majority of the committee agreed with
Mr. Cromwell.
Senator Burrows, chairman of the com
mittee on privileges and elections, has
glve.n notice that on Wednesday, the third
day of .the session, he would call up the
rimoot. rase, and, being a privileged ques
tion, would press it for consideration
The recommendations of the committee
are that Mr. Smoot le not entitled to a
seat in the body, leaving it to the senate
to determine whether he ahall he expelled
or disqualified by exclusion.
A number of Important reports are due
from the Interstate Commerce commission.
That body was instriictrd to. investigate
the combination between the railroads ahd
the grain elevators to control prices and
freight ratea, on a resolution offered by
Senator La F'ollette; another to Investigate
discrimination in elevator ' charges and
rates, introduced . by Senator McCuniber.
Then, there is the expected report on the
Tlllman-Gllleapie resolution relative to the
community of Interests between the rail
roads and the coal mining corporations.
During the last session Senator Lodge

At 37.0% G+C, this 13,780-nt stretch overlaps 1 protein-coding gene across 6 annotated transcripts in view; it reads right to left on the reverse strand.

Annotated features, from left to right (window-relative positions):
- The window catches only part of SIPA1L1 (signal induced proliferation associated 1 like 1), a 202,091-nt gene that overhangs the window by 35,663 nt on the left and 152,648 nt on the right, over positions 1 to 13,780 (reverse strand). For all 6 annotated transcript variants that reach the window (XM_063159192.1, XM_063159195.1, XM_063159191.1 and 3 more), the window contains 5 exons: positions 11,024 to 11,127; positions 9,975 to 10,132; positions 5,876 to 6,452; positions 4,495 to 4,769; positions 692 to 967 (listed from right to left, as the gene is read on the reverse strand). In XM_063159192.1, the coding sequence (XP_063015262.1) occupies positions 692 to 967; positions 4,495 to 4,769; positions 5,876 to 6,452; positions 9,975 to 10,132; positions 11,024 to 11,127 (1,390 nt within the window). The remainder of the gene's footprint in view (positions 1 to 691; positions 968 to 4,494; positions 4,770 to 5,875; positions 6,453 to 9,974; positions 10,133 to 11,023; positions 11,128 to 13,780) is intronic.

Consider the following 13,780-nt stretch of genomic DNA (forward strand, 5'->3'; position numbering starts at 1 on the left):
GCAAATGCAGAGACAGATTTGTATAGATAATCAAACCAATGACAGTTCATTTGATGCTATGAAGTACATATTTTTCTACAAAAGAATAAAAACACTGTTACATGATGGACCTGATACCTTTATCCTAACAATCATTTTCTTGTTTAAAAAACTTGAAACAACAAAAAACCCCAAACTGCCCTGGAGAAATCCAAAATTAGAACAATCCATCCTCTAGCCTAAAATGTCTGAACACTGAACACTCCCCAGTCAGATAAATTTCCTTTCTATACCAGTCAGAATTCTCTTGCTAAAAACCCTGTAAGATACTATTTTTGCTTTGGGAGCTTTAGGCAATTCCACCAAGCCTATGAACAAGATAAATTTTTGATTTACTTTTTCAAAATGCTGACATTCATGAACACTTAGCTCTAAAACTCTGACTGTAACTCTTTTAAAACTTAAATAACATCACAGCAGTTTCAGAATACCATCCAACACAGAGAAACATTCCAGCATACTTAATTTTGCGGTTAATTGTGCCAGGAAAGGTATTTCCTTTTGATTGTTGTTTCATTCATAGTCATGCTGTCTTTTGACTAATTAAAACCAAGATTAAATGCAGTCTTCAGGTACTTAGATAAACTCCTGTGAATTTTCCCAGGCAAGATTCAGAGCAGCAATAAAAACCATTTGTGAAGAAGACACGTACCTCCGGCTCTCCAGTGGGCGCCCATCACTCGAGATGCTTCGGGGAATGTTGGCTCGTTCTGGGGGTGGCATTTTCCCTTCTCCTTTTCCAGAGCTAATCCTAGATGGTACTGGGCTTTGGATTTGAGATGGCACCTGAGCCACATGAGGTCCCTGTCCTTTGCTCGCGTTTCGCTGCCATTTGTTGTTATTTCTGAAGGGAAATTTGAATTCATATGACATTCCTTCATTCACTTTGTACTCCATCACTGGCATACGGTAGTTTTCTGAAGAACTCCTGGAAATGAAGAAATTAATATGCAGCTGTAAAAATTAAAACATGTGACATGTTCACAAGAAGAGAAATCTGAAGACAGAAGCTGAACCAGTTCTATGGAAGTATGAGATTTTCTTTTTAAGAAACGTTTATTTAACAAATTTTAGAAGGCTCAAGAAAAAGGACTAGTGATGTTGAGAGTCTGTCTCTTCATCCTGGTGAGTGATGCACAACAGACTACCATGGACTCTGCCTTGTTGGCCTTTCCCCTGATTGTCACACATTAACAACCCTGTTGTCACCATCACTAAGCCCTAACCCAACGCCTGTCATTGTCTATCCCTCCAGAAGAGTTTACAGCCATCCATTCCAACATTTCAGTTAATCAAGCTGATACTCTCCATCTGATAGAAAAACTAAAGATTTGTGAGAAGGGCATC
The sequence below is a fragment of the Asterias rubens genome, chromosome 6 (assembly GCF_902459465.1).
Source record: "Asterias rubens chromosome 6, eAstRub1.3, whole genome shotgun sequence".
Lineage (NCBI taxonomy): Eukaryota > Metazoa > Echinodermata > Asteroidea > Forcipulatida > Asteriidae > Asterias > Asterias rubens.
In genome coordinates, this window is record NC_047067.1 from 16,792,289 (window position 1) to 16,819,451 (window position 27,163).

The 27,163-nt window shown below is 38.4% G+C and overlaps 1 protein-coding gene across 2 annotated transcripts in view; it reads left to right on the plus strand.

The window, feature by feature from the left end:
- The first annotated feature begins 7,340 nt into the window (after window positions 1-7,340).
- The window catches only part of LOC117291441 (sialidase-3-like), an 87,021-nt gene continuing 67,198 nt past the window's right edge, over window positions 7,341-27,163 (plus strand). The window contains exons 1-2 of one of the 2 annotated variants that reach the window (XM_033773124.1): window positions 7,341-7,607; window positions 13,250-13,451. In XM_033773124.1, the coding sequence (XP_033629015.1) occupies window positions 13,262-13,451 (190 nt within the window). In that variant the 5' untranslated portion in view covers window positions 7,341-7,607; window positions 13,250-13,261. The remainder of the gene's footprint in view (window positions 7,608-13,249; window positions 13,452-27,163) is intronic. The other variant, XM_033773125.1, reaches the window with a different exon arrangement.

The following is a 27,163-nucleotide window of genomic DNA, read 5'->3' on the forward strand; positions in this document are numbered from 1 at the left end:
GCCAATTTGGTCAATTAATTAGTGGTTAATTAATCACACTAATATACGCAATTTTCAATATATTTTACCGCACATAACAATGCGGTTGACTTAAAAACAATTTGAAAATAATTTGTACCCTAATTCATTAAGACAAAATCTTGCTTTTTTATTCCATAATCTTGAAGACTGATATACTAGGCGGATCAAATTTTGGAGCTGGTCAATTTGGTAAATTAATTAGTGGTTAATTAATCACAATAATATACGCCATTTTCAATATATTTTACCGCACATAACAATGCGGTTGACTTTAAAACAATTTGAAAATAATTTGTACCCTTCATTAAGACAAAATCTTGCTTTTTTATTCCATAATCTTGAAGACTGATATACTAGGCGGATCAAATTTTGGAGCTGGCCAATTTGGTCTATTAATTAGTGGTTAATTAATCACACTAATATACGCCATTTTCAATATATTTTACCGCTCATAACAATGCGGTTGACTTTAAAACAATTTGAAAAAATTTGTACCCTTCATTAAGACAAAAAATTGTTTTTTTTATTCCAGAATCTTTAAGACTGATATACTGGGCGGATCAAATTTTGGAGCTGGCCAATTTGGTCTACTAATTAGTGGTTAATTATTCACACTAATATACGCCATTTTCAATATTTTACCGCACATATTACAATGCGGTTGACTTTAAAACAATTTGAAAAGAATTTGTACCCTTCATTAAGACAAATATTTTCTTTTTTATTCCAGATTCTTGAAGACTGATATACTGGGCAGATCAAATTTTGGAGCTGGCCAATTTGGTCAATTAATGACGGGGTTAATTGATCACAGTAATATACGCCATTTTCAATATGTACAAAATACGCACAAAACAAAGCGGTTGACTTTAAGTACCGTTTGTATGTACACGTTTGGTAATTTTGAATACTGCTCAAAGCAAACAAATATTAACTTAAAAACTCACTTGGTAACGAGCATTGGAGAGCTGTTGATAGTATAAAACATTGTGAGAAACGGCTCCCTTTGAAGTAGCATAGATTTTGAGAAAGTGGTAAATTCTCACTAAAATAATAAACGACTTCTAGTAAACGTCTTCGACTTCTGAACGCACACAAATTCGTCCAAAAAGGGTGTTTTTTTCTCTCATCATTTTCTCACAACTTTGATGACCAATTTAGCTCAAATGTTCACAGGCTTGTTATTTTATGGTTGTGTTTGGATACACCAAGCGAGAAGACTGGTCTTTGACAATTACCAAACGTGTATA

gave notice that he would bring the
Philippine tariff bill back Into tlie -senate
in some way, intimating that he would
move to discharge the committee ftom Its
consideration. Senator, Lodge is tlie chair
man of the committee having this bill In
charge, and It has been plgen-holed In
every possible way imaginable whenever a
vote has been had upon it. Should the
senator endeavor to have the committee
discharged from Its consideration an ani
mated discussion will follow, as there is
deep-rooted opposition to the bill.
Time also will be required for the con
sideration of the proposed increase of
the navy by the construction of the
largest battleship afloat. The last naval
bill required the Navy department to pre
pare plana for euch a vessel. The house
appropriated t6,000,000 for the con
struction of this battleship, but the sen